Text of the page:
It’s *that* time of year but it’s not the same even though it’s *that* time, a funny thing this wheel turning us around or are we turning it around or neither nigh-ther . . . . last year we gathered baskets of juicy chickweed and cleavers catching on our clothes, furry burdock leaves, comfrey stalk, flower, and leaf . . . not this year at that time, instead we go play in the fields of fresh blooming red clover blossoms before they’re moved down after which their sweet smell lingers on and we taste it in the milk from the farm on that side of the valley below, and while we gather the clovers sing to us to pick the ones the bees leave, the bee kissed ones, so we do, and we take them back to tincture, to dry, to steep in honey for green mead in the autumn, to infuse oil, and in queen of hungary’s water (to which i’ve added peach and strawberry leaves, chamomile, comfrey, and a mixture of fresh rose petals) . . .  is it even the queen’s water anymore!?

happily we leave much of it to the bees and turn homeward, to motherwort.  she’s so stately this year: tall, filled out and bushy and lightly flowering on top though the bumble bees haven’ t found her yet . . . once they’ve worked her over, then the heat dries her to yellow from the inside out and she looks half baked, parched, spent, changed.  but at this moment she’s in her full glory and whispers of how she can help me later in those long, sunnless days when my temper grows inside me like thunder coiled up keeping me hot when it’s so cold all around, snake rising rising energy that can be spent, discharged in useless words and anger, leaving me parched, half baked, or stored where it becomes an internal heater during the hibernation time yet a challenge to keep in check, so motherwort says she’ll help me with that part and into a jar she goes . . .. yes it’s *that* time of year yet it’s not . . . .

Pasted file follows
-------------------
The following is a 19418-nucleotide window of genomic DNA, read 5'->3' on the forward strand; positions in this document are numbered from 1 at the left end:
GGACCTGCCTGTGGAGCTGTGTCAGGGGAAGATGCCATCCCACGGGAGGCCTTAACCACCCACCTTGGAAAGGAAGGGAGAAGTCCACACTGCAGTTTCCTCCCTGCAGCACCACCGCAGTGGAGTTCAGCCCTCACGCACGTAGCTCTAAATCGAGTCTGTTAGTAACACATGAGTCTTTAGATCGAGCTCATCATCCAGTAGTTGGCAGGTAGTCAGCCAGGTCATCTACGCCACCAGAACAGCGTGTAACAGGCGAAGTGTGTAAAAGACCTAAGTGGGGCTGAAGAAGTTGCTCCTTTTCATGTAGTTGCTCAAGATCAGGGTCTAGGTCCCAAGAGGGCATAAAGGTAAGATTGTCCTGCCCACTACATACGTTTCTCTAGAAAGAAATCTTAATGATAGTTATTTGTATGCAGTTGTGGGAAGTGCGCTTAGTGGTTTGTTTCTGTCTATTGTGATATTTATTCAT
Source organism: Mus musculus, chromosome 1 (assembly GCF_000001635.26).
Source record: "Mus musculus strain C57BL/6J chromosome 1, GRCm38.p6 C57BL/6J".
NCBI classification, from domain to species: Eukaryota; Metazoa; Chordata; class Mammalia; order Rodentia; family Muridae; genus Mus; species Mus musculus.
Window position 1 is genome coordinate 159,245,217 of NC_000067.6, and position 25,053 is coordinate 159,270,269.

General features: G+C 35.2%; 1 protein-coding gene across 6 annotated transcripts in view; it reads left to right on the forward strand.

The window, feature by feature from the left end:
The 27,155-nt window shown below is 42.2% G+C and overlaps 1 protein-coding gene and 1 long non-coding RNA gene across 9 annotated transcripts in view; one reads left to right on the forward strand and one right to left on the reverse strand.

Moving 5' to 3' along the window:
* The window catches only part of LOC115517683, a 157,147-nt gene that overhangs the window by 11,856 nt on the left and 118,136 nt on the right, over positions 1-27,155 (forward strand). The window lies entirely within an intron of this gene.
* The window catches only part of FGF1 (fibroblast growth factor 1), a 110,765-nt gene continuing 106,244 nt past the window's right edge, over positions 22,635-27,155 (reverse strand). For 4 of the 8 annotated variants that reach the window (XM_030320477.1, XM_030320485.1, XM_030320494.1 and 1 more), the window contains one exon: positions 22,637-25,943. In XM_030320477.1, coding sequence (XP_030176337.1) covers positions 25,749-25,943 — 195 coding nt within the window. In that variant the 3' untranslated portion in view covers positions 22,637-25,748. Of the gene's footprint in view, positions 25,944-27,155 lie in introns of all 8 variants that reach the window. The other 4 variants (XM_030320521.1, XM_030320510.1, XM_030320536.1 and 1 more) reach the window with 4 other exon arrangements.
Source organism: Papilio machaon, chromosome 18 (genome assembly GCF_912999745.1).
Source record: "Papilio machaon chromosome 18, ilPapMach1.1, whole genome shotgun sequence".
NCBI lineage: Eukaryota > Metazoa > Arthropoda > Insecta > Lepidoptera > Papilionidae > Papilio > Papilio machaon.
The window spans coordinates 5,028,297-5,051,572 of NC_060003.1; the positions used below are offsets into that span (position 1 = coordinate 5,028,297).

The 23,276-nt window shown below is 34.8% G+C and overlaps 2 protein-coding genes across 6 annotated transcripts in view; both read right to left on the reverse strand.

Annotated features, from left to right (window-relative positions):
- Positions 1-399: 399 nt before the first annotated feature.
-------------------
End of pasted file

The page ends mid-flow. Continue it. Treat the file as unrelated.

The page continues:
What lies ahead, I wonder, as I watch small hands gather beside me and notice with a start that some of those hands are no longer small but the size of my own, a woman’s hands, and rounding the bend a truck slows down to a crawl and the driver’s a young fella who honks and lifts his hat and smiles and winks and his gaze is upon my daughter, who picks blossoms with care, dagger tucked in her waistband, a warrior, a maiden, no damsel in distress her eyes flash and her nostrils flare as though she’s aware with her flashing skirts, barefeet, and basket of flowers the picture she makes in the green green grasses!  The wheel turns and turns and I plunge the dasher, churning churning, turning turning all that cream into butter . . . .

sweet